Conventional—and unsustainable—development patterns of urban and suburban sprawl are causing significant loss of farmland across the United States and around the globe. Changing weather patterns, severe weather events, and competition for water resources are putting additional stress on agricultural systems and directly affecting the global food supply. In addition, various agriculture practices reduce soil fertility, causing soil erosion, and polluting groundwater and surface water resources while releasing carbon dioxide into the air. Clearly, design and planning for climate change and resilience must address current and potential impacts on agriculture and food security as well as soil health. Agricultural systems and food security must also be viewed through the lens of environmental justice; low-income and underserved communities typically suffer from “food deserts”—a lack of convenient or affordable access to healthy food choices.
Read the entire report, along with the working group’s policy recommendations for each focus area here.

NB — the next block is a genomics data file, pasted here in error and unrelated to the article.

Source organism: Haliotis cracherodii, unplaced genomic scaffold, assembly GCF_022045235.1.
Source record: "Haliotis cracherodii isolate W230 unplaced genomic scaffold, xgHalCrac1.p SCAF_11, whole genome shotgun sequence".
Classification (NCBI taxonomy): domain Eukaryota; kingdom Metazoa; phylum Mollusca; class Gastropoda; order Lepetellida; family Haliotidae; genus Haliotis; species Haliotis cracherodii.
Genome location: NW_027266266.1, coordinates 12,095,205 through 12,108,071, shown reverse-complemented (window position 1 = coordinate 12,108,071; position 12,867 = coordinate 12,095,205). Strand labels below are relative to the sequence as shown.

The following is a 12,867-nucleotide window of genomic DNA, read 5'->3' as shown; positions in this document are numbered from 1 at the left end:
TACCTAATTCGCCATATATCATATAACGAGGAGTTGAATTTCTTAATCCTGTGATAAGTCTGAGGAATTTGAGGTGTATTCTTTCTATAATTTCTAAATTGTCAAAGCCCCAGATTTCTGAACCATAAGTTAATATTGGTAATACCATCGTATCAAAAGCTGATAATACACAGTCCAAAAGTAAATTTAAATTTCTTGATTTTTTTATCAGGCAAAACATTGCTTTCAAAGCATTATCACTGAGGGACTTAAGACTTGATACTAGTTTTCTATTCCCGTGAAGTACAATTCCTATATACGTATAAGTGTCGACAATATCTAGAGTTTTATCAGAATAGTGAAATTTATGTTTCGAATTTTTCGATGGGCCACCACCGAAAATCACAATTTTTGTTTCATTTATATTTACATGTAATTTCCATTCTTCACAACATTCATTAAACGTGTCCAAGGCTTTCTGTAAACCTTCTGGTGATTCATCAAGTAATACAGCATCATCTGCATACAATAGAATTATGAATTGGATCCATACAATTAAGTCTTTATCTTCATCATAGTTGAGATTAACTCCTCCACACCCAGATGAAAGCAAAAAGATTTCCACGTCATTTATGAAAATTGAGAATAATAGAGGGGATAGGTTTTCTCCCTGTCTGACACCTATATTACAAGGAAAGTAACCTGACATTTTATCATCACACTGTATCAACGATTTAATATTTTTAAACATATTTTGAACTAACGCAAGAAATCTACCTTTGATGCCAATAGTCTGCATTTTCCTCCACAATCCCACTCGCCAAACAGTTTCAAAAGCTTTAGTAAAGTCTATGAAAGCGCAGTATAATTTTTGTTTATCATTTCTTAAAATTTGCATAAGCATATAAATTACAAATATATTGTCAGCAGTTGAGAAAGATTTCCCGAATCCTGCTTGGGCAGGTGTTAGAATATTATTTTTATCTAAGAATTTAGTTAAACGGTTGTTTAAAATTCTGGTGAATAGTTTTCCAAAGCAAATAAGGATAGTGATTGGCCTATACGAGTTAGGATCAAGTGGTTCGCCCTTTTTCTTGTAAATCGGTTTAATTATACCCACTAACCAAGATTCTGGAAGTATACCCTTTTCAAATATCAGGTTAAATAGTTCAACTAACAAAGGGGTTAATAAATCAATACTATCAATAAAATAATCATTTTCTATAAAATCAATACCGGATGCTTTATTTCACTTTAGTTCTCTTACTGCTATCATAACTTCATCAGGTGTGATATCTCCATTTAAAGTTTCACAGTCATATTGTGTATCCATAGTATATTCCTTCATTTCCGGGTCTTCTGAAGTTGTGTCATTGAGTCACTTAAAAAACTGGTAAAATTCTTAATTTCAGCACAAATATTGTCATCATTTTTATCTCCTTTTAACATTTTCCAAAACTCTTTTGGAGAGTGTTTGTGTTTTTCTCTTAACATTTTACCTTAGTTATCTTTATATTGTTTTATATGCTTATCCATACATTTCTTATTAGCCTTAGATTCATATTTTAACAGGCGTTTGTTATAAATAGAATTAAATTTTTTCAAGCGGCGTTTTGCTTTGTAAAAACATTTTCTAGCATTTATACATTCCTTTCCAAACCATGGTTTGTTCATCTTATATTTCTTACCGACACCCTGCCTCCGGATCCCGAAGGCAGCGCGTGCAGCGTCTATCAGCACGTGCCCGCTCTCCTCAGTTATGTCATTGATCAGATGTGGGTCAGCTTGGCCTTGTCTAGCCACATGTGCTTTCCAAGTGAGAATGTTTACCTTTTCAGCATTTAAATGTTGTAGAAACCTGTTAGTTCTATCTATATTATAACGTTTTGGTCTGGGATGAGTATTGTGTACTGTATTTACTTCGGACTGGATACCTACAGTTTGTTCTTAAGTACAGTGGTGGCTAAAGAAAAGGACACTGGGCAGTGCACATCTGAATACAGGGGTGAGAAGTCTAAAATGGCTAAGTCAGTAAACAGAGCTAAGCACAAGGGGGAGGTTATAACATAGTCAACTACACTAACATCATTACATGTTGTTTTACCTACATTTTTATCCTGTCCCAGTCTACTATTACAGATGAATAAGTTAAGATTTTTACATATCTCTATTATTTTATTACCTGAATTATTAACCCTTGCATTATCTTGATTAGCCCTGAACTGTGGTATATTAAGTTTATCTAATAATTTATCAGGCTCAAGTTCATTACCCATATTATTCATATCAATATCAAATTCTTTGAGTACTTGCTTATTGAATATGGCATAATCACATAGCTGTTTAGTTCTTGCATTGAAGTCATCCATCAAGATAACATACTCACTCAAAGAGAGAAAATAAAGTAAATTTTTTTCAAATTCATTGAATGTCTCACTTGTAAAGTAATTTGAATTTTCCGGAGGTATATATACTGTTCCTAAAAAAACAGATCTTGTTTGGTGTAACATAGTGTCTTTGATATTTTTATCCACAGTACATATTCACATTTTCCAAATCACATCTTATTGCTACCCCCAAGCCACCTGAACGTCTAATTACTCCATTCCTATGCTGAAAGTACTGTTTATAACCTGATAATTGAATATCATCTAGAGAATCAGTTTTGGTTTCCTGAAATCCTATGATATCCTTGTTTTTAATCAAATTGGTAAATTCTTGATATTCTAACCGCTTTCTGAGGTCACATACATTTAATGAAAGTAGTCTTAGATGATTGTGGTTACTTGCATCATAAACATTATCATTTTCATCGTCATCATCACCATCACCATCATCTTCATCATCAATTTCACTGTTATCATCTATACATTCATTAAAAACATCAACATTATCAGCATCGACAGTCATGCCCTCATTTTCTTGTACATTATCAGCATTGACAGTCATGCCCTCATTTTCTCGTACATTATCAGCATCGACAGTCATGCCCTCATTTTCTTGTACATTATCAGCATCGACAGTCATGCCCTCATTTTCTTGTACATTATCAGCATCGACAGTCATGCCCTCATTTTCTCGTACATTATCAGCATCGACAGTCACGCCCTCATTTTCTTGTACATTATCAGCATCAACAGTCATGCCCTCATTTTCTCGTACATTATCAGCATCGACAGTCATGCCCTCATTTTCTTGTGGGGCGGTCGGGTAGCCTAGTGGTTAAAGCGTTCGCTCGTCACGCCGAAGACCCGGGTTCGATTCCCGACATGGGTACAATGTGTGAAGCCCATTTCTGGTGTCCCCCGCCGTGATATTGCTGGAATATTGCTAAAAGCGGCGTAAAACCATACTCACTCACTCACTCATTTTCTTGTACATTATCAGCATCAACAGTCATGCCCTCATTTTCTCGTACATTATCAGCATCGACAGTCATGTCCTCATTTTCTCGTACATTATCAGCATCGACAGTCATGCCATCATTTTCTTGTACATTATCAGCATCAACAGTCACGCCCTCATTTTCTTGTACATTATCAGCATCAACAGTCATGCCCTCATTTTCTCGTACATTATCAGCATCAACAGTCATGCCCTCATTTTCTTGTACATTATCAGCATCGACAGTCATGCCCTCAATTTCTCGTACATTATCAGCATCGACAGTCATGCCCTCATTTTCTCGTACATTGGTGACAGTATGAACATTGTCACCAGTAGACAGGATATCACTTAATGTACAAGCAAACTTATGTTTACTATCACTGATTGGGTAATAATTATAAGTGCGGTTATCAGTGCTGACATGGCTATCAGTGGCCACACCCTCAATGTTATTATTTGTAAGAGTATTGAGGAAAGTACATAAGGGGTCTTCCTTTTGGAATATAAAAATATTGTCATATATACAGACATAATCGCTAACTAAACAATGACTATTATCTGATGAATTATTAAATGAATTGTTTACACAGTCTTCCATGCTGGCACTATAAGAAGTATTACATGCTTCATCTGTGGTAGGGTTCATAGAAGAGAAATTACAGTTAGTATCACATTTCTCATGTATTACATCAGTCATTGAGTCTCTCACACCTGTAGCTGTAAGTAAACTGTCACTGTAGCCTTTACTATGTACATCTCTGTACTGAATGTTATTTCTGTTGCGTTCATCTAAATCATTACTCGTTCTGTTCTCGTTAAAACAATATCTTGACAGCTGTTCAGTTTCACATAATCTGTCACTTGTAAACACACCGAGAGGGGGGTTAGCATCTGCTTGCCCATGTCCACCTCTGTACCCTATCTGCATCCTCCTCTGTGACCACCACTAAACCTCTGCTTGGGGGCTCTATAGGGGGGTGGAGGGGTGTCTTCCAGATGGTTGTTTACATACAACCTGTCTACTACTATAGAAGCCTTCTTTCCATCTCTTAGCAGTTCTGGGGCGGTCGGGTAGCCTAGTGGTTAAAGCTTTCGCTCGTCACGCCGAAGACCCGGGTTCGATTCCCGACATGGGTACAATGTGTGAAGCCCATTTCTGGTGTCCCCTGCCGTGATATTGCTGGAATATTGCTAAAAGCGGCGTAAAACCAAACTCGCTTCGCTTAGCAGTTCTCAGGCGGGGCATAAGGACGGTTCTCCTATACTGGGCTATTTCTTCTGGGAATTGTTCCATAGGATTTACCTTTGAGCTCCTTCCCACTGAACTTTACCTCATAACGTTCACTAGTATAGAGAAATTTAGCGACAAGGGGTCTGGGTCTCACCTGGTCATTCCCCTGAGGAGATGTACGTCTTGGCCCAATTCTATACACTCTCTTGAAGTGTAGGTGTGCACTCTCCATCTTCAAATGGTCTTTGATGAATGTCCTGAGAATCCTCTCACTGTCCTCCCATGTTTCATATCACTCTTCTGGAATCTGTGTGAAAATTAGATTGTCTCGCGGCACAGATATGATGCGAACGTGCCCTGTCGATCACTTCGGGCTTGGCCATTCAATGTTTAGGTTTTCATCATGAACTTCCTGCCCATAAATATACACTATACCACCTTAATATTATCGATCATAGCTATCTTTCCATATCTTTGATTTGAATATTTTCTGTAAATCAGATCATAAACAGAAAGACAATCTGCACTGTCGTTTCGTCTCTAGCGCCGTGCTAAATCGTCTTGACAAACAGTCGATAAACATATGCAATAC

1 “Ecosystem Services – The benefits produced by ecosystems on which people depend, including, for example, fisheries, drinking water, fertile soils for growing crops, climate regulation, and aesthetic and cultural value.” Source: www.globalchange.gov/climate-change/glossary
2 D.L. Hartmann et al., “Observations: Atmosphere and Surface,” in Climate Change 2013: The Physical Science Basis, Cambridge University Press, Cambridge, United Kingdom, 2013, pp. 208-222.
3 Kossin et al., “Extreme Storms” in Climate Science Special Report: Fourth National Climate Assessment, Volume I, U.S. Global Change Research Program, Washington, D.C., 2017, pp. 257-276.
4 Wehner et al., “Droughts, Floods, and Wildfires” in Climate Science Special Report: Fourth National Cli- mate Assessment, Volume I, U.S. Global Change Research Program, Washington, D.C., 2017, pp. 231-256.
5 Revi et al.,”Urban Areas” in Climate Change 2014: Impacts, Adaptation, and Vulnerability Cambridge University Press, Cambridge, United Kingdom, 2017, pp. 535-612.
6 Oppenheimer et al., “Emergent Risks andKey Vulnerabilities,” in Climate Change 2014: Impacts, Adaptation, and Vulnerability Cambridge University Press, Cambridge, United Kingdom, 2017, pp. 1039-1099.
7 Porter et al., “Food Security and Food Production Systems” in Climate Change 2014: Impacts, Adaptation, and Vulnerability Cambridge University Press, Cambridge, United Kingdom , 2017, pp. 485-533.
8 Revi et al., “Urban Areas,” in Climate Change 2014, p. 520.
9 Revi et al.,“Urban Areas,” in Climate Change 2014, pp.550-563. 9 www.asla.org/climatepolicies.aspx
10 “Resilience is a capability to anticipate, prepare for, respond to, and recover from significant multi-hazard threats with minimum damage to social well-being, the economy, and the environment.” Source: www.globalchange.gov/climate-change/glossary